All tax forms needed to file 2013 taxes have been mailed, and many have been received. However, many individuals will wait to last minute to file their taxes.
“Usually, individuals who are expecting a tax return will file early,” said Jody Singleton, CPA. “Individuals who usually owe the Internal Revenue Service usually wait until the last minute. This allows that individual a little extra time to put back the funds to pay what taxes may be due. But rest assured, many will have to make payments, as well. That is why I encourage everyone to keep great records throughout the year. Keeping great records and receipts can be overwhelming sometimes, but it can also save you money in the long run, when it comes to filing your taxes.”
Trying to find the right tax preparer to complete your tax returns can be tricky.
“When it comes to trying to find someone to file your taxes, I encourage everyone to use a certified public accountant or an enrolled agent,” Singleton said. “Both have the required professional training hours needed to stay on top of all the changes taking place with tax breaks. Currently, there are not a lot of regulations in place that govern tax preparers. So my advice is, make sure you use someone with a lot of experience and training hours to ensure your taxes are done correctly.
“As you close in on the time to file your 2013 tax returns, here are some things to remember. You can certainly cut your tax bill by claiming all the breaks you deserve, including some you may have forgotten or never even knew about.”
Singleton has provided several tax breaks that individuals may be under the impression had expired. But Congress reinstated the following breaks, and they are available during the 2013 tax returns. They are as follows:
» American Opportunity Credit - Unlike the Hope Credit, the American Opportunity Credit is good for all four years of college (not just the first two). Don’t shortchange yourself by missing this critical difference. This tax credit is based on 100 percent of the first $2,000 spent on qualifying college expenses and 25 percent of the next $2,000 - for a maximum annual credit per student of $2,500.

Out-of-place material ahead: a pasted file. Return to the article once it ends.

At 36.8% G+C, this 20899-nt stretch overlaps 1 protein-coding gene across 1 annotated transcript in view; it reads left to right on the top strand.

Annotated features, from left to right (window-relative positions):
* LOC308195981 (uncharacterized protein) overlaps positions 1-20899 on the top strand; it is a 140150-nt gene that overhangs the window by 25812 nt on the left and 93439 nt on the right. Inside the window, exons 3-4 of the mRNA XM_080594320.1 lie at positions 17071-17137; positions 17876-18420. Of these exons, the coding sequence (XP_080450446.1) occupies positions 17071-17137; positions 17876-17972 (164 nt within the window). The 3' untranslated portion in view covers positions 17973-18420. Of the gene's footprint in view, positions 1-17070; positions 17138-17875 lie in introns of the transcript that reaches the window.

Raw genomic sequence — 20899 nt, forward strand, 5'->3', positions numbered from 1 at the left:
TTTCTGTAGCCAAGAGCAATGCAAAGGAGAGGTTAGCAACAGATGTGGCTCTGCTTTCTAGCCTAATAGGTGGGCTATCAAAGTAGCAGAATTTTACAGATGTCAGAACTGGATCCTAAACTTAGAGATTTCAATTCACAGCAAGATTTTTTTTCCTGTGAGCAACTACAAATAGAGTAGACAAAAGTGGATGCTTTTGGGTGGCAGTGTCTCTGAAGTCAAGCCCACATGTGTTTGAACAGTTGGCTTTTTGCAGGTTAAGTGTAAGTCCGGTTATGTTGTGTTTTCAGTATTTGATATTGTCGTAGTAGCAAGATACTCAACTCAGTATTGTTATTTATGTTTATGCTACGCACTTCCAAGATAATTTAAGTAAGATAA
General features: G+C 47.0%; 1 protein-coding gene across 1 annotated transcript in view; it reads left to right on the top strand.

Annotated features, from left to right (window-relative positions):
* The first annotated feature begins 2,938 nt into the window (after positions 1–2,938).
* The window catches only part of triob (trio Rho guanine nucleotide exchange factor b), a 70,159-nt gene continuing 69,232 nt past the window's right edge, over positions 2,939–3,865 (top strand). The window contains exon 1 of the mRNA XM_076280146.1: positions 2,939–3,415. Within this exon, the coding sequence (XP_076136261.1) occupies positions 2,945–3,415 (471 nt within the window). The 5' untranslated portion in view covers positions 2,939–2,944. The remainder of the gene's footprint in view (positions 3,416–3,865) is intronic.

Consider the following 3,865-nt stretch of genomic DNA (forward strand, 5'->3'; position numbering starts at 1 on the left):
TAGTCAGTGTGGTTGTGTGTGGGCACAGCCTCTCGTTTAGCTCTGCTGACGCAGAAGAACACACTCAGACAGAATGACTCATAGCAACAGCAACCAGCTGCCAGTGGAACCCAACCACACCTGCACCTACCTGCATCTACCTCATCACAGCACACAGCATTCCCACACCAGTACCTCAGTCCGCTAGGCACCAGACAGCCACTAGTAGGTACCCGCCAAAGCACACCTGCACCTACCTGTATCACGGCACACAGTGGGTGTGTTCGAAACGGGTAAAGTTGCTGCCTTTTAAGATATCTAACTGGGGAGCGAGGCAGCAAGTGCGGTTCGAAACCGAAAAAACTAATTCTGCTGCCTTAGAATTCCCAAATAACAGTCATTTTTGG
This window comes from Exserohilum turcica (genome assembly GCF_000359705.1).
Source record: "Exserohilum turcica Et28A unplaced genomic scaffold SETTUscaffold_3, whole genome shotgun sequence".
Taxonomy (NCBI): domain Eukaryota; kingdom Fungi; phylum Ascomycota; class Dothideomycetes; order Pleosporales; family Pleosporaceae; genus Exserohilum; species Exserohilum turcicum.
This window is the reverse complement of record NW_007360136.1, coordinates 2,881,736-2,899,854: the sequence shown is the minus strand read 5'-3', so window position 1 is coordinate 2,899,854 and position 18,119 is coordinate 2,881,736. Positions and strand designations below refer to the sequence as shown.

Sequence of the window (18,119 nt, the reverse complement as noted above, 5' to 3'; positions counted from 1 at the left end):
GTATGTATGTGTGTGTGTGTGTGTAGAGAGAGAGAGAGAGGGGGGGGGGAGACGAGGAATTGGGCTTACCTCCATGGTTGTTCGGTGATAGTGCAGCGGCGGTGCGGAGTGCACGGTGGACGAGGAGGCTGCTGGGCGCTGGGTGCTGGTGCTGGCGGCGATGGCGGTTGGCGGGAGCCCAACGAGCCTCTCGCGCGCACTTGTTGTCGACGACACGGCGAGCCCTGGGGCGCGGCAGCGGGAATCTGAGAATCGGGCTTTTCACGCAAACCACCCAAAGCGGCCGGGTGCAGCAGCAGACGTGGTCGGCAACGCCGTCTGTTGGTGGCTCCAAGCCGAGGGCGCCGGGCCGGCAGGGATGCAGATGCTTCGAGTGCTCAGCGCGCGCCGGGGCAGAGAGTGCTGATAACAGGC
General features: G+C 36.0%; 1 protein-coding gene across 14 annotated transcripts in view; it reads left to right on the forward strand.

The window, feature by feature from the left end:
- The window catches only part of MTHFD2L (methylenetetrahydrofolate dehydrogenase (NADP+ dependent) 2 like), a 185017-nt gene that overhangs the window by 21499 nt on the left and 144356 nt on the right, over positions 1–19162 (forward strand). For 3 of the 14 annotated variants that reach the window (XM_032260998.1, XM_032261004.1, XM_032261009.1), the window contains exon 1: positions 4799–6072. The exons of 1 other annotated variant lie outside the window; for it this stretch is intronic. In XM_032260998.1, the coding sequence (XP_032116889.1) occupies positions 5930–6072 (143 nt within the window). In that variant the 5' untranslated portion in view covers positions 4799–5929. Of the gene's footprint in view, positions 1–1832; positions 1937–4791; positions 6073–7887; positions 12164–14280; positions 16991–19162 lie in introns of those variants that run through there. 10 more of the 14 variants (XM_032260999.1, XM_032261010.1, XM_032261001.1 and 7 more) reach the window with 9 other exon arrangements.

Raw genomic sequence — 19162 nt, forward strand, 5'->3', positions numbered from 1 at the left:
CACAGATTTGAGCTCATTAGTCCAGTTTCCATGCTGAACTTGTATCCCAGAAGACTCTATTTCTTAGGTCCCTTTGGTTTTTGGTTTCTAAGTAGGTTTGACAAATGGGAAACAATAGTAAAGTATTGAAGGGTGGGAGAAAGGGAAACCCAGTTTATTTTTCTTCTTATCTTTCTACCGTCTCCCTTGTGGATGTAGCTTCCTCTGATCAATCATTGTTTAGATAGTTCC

» Lifetime Learning Credit - This credit can be claimed for any number of years and can be used to offset the cost of higher education for yourself or your spouse . . . not just for your children. The credit is worth up to $2,000 a year, based on 20 percent of up to $10,000 you spend for post-high-school courses that lead to new or improved job skills. Classes you take even in retirement at a vocational school or community college can count. If you brushed up on skills in 2013, this credit can help pay the bills.
» Energy-Saving Credits - It appears that 2013 may actually be the end of the road for credits for most Energy-Saving Home Improvements. The current tax credit is worth 10 percent of the cost of qualifying energy savers, such as new windows and insulation. (It expired before, in 2011, but was retroactively revived for 2012 and 2013.) If you made qualifying improvements in 2013—and you did not use up the maximum $500 credit (only $200 of which can be for windows) in earlier years—be sure to cash in with your 2013 return.
» Student Loan Interest paid by Mom and Dad - Generally, you can deduct mortgage or student-loan interest only if you are legally required to repay the debt. But if parents pay back a child’s student loans, the IRS treats the money as if it were given to the child, who then paid the debt. So a child who’s not claimed as a dependent can qualify to deduct up to $2,500 of student-loan interest paid by mom and dad. And he or she doesn’t have to itemize to use this deduction. (Note: mom and dad can’t claim the interest deduction, even though they actually foot the bill, because they are not liable for the debt).
» Child-Care Credit - A credit is so much better than a deduction, because it reduces your tax bill dollar for dollar…so missing one can cost you a bundle. If you pay for child care while you are at work, you may qualify for a tax credit worth between 20 percent and 35 percent of what you pay for child care up to $6,000 for the care of two or more children.
» State Income Tax Paid - If you paid tax with your 2012 state income tax return, remember to include that amount in your state-tax deduction on your 2013 federal return, along with state income taxes withheld from your paychecks or paid via quarterly estimates during 2013.
» Out-of-Pocket Charitable Deductions –It’s hard to overlook the big charitable gifts you made during the year, but little things add up too. You can write off out-of-pocket costs incurred while doing work for a charity. (For example, ingredients for cakes you prepare for a nonprofit organization’s raffle and postage you buy for your child’s school’s fund-raising mailing count as charitable contributions.) Keep your receipts, if your contribution totals more than $250. You will also need an acknowledgement from the charity documenting the support you provided. If you drove your car for charity in 2013, remember to deduct 14 cents per mile, plus parking and tolls paid.
» Estate Tax on Income in Respect of a Decedent - This sounds complicated, but it can save you a lot of money, if you inherited an IRA from someone whose estate was big enough to be subject to the federal estate tax. Basically, you get an income-tax deduction for the amount of estate tax paid on the IRA assets you received.
“These are just a few of the breaks that may apply,” Singleton said. “There are several. It really just depends on that individual’s situation. That is the reason it is so important to find a trained tax preparer.”
For more information on tax topics and concerns, call Jody Singleton at 785-5172.